City Arts: Vermillion Celebrates 10 Years

| May 30, 2018


When someone insists they don’t want a big gathering for their birthday, some suspicion is usually warranted; you might wanna stock up on last-minute balloons. Diana Adams is the exception to the rule. Yes, her art gallery/bar Vermillion is celebrating its 10th anniversary this Friday, but no, she doesn’t want a big blowout. She’s not planning for it, at least.

“Last year, we got out our photo booth, black ties, you name it. Only a few people showed up,” she says with a woeful chuckle. “This year, it’ll be mellow. WIZDUMB and DJ Brian C, also the bartenders, will be spinning records. I want to celebrate them. They’re the ones who’ve kept this place going.”

With a mellow party, Vermillion will come full circle, she says. On an early summer night in 2008, a group of around six people shared a cheese platter and red wine, an homage to the space’s name, which refers to the pigment used in paints and the color of the wine that would be served there. Vermillion had art for its first birthday, but no liquor license.

Things were different. Rent on Capitol Hill was cheap. Adams had spent a year and a half building out the space, a former thrift store, while working restaurant jobs after a career in photography and the music industry. With the help of after-hours contractors, she transformed the front part of the space into a white-box gallery, the back in to a darkened bar. Back then you’d walk in and always discover art by local artists such as Ryan Molenkamp, Ellen Ziegler, Sean Gallagher and Adrien Leavitt, as well as jazz and hip-hop performances, a roundtable conversation or polyamorous meet-up.

Ten years later, Vermillion is a holdout of a bygone neighborhood. That’s no meager feat, especially given Capitol Hill’s total transformation—”dissolution,” as Adams calls it. Perhaps the pile of broken tiles she sweeps from the stoop during my visit is a potent metaphor here; maybe it isn’t. In any case, the neighborhood’s changes are so obvious and omnipresent that when I meet Adams at Vermillion to talk about the anniversary, we don’t have to acknowledge them to know they’re on her mind.

“Everybody’s blaming the tech people, but they’re not the ones coming out to the Capitol Hill businesses,” she says. “Vermillion is partially subsidized by the Eastside kids. The bros and the woo-girls are the reason I’ve been able to stay open this long. Now we have people who come in for a couple of shots and others who hang out the whole night to see music.”

Does that combination work?
Surprisingly, yes. I think it’s due to supportive and protective regulars, as well as the fact that I’ve established a strong cultural and artistic aesthetic. People know what they’re getting into when they come in. They seem to respect the place and each other. 

Because of the art on the walls?
Absolutely. The art is prominent, not an afterthought. I’ve never wanted to put a bar in the front and a gallery in the back.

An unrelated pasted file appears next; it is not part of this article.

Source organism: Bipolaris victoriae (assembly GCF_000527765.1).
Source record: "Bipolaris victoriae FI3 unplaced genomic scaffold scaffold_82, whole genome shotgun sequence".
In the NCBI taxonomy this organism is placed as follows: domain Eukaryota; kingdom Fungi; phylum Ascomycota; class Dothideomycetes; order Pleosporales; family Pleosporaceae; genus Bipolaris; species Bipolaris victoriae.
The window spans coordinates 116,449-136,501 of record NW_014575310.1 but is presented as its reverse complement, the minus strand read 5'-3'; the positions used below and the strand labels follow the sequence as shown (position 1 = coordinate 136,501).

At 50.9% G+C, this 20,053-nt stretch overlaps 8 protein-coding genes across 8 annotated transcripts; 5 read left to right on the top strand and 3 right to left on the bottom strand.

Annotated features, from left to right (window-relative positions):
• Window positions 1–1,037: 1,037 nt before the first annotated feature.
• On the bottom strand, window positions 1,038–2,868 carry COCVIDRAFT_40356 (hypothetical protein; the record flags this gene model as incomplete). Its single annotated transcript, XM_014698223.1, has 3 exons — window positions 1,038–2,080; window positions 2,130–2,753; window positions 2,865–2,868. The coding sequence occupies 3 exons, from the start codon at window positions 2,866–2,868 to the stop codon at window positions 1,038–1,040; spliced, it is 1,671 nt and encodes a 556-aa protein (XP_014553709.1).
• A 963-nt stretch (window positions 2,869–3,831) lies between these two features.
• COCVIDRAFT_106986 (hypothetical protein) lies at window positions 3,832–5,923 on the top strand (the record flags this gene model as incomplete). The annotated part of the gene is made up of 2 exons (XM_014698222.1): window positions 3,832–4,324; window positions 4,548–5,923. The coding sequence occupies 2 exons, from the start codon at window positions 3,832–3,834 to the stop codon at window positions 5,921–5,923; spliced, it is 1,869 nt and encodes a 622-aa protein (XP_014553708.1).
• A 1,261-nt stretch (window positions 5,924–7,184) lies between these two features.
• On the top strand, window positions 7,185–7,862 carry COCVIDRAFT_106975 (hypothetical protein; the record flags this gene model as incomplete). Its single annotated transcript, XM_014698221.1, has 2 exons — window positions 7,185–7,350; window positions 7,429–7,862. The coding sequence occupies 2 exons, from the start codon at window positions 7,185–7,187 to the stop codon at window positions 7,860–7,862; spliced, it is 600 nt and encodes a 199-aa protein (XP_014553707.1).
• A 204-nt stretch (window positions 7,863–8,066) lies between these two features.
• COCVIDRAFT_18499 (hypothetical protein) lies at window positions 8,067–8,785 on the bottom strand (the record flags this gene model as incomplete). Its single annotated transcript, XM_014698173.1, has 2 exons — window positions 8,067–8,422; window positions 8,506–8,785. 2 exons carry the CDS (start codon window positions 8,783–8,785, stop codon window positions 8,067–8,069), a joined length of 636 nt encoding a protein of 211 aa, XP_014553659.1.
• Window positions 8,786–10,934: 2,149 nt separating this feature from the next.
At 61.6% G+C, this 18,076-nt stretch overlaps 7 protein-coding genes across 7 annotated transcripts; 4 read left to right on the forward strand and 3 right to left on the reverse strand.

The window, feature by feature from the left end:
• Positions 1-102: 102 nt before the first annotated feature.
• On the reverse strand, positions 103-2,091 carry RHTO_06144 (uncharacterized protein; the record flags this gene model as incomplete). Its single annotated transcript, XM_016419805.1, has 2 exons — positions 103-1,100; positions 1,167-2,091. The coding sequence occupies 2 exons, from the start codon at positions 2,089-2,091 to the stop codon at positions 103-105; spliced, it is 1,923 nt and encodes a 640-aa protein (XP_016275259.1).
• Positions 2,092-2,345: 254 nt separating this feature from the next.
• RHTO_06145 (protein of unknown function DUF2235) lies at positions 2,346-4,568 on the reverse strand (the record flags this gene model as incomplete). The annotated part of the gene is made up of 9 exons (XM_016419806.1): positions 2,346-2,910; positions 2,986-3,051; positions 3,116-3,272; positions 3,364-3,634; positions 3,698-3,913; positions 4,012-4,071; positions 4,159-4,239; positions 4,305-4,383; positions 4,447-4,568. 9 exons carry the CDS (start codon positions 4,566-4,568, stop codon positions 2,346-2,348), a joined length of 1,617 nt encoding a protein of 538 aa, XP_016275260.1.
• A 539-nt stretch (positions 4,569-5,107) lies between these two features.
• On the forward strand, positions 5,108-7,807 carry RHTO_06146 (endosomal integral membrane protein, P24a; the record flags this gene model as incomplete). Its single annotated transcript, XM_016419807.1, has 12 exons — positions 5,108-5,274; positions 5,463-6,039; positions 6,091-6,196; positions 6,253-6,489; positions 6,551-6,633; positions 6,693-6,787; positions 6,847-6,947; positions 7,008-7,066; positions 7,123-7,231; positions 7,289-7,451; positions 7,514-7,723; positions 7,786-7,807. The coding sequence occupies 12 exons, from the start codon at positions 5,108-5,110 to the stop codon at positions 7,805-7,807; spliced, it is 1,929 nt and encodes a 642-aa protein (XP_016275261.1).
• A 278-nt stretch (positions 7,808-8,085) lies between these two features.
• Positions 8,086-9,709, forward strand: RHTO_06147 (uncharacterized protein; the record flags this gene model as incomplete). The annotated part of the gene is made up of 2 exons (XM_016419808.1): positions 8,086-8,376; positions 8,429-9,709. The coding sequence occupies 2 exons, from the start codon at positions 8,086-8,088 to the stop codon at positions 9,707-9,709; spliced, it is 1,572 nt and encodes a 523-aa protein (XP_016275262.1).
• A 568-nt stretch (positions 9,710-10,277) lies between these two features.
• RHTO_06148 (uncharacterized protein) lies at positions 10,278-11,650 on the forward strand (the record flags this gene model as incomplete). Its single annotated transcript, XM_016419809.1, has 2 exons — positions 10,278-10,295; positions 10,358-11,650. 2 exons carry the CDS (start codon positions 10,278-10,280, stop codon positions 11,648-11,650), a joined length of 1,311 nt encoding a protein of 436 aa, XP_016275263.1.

Do you think that the presence of a bar lowers the barrier to step into the gallery?
I think it’s the perfect combination. The two things equally support each other. 

Financially, too?
No. My goal was to break even by 2017, and that’s not been possible. Business is down 35 percent. I’m not sure what to do. Maybe a crowdfunding campaign. [sighs] You know, I just offer up the space and service to anyone who wants to book a program here. I rarely say no. It gives many people a chance they would never get. If they want to charge money or have a free show, that’s up to them. But we’re finding that audiences take entertainment for granted nowadays.  

It’s been 10 years. Are you still having fun?
Sometimes. Less, maybe. I think that’s natural; every business has an arc. I’ve also had some big things happen in the last year—my mom almost passed away in November and my dad had a stroke. I take care of him in my studio apartment. So things are crazy now. Then again, I’ve made it through so many crazy things in those 10 years. It’s become way more of an institution than just a simple wine bar with a gallery in it. People say it’s become a cultural hub. I’m proud of that.

Could you do another 10 years?
I feel like I want to be here as long as I possibly can, although another 10 years does not seem very possible. And then I think about all the people who, every single day, give me feedback, thank me, or tell me they don’t want me to leave.  

Does that help to convince you to say?
It helps, for sure. But it’s a lot of pressure. I feel obligated to give back to what people have given to me. 

What do you want to give back?
I’m not in it for the money. There hasn’t been any money in it, really. [laughs] But I’ve gotten a lot. I want to give back the acceptance of the artists and the patrons, anyone who has come in here, created, talked to other people. On a personal level, it’s been the best thing that has ever happened to me. I’m timid, but Vermillion has made me social. I’ve been able to observe and understand and be a part of people’s lives and cultures.  

What else have you learned in those 10 years?
As a photographer, I realized I lost out by taking photos all the time by not being in the moment. At Vermillion, I might be hiding behind the business in a similar way, but I’ve learned to slow down and pay attention to things. Sometimes it’s really frantic and then there’s this moment of calmness: A musician is playing a note that goes through the room, the audience coming together, seeing their satisfaction, seeing them interact. You can’t recreate those moments.

Vermillion’s 10th birthday takes place Friday, June 1. More information at and on Facebook.

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